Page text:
Stress and coping among adoptive parents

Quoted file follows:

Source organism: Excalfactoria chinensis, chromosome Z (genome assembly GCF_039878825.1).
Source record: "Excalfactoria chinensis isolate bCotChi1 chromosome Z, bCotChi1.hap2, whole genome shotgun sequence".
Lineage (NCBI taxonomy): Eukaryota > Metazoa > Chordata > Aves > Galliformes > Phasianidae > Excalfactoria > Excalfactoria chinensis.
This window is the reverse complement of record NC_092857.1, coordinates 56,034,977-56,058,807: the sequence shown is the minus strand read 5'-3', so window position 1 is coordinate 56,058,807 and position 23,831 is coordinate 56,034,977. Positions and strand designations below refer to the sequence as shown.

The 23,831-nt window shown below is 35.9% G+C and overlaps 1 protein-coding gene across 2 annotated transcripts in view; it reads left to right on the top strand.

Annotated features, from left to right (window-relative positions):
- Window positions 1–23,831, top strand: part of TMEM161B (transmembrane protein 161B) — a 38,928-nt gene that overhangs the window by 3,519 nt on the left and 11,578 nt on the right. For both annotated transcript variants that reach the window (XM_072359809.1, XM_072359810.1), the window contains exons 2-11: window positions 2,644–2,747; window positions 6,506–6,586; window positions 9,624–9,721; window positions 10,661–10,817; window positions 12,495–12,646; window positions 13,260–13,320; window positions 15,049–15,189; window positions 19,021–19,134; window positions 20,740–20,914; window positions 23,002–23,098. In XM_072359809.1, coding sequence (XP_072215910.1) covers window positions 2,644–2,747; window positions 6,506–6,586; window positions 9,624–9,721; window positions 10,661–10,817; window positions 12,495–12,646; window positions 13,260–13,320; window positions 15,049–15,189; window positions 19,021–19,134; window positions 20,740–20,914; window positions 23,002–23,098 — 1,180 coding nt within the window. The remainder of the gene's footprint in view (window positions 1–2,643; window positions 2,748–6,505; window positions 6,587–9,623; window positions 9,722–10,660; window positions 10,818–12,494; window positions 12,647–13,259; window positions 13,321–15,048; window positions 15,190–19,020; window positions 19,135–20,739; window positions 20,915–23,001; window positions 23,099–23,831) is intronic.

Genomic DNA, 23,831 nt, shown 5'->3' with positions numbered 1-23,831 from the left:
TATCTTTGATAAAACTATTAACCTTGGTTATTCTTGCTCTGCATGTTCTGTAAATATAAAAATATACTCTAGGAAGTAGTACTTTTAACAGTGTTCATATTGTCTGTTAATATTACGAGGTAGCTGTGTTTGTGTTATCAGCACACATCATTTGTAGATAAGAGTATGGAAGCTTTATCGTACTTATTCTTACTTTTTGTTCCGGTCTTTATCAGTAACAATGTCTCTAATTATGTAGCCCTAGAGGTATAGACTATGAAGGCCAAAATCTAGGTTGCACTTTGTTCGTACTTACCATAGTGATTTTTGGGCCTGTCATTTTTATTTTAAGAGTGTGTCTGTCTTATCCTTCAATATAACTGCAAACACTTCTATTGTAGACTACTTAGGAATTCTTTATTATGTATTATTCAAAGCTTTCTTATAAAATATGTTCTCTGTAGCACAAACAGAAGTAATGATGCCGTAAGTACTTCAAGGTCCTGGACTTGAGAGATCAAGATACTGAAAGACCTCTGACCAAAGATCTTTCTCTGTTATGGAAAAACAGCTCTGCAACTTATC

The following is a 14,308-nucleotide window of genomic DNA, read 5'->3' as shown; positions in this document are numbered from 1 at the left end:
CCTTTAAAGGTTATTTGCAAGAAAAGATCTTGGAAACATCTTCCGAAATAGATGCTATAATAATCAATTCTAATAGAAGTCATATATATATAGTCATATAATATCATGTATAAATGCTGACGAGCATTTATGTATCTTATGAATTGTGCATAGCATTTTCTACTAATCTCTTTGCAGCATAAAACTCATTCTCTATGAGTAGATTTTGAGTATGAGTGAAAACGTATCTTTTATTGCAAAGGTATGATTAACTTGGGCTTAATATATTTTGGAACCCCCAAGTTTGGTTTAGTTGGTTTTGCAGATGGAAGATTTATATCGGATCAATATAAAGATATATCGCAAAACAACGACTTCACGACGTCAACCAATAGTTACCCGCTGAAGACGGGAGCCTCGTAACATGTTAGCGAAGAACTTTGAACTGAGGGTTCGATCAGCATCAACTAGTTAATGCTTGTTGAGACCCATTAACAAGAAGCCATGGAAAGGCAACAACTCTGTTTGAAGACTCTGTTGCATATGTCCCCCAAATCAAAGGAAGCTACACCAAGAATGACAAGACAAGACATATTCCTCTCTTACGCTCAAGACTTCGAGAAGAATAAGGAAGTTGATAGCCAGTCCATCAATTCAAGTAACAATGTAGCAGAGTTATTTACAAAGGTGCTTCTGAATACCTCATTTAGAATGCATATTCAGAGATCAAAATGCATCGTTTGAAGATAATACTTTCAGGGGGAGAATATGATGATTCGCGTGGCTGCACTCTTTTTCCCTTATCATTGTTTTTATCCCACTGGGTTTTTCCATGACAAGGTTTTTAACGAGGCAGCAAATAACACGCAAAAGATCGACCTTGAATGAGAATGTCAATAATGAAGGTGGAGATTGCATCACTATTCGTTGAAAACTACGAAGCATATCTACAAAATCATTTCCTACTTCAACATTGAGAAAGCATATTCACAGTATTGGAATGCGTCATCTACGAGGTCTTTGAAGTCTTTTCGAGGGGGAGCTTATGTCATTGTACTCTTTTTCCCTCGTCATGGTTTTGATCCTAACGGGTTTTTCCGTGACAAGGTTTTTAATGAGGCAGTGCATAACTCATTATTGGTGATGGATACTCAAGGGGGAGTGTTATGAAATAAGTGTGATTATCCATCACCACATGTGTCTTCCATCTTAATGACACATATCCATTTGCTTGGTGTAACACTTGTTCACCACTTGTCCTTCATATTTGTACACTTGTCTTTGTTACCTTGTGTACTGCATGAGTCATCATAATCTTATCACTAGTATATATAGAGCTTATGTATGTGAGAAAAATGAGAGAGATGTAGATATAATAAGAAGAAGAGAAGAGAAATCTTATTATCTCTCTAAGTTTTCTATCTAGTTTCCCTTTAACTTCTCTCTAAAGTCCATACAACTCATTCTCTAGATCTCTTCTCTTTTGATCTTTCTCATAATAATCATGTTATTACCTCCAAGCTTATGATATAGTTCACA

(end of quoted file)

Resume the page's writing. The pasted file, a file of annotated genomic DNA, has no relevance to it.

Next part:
This study examined the joint effects of background factors, chronic strains, psychological resources, and coping responses on emotional stress among 99 adoptive parents who responded to a mailed questionnaire. Factor analysis identified use of three problem-focused coping strategies (planful problem-solving, cognitive reappraisal, confrontive coping) and four emotion-focused coping strategies (accepting responsibility, emphasize positives, wishful thinking, distancing). Multiple regression analysis revealed that parents reporting higher levels of emotional distress were significantly more likely to indicate a pile-up of chronic stressful circumstances related to their status as adoptive parents. More highly stressed parents were also significantly more likely to say-that they made greater use of emotion-focused coping strategies, had adopted an older age child, and received less support from family members. These findings support Pearlin’s (1989) model of the stress process. Implications for additional research in the area of stress and coping among adoptive parents were discussed.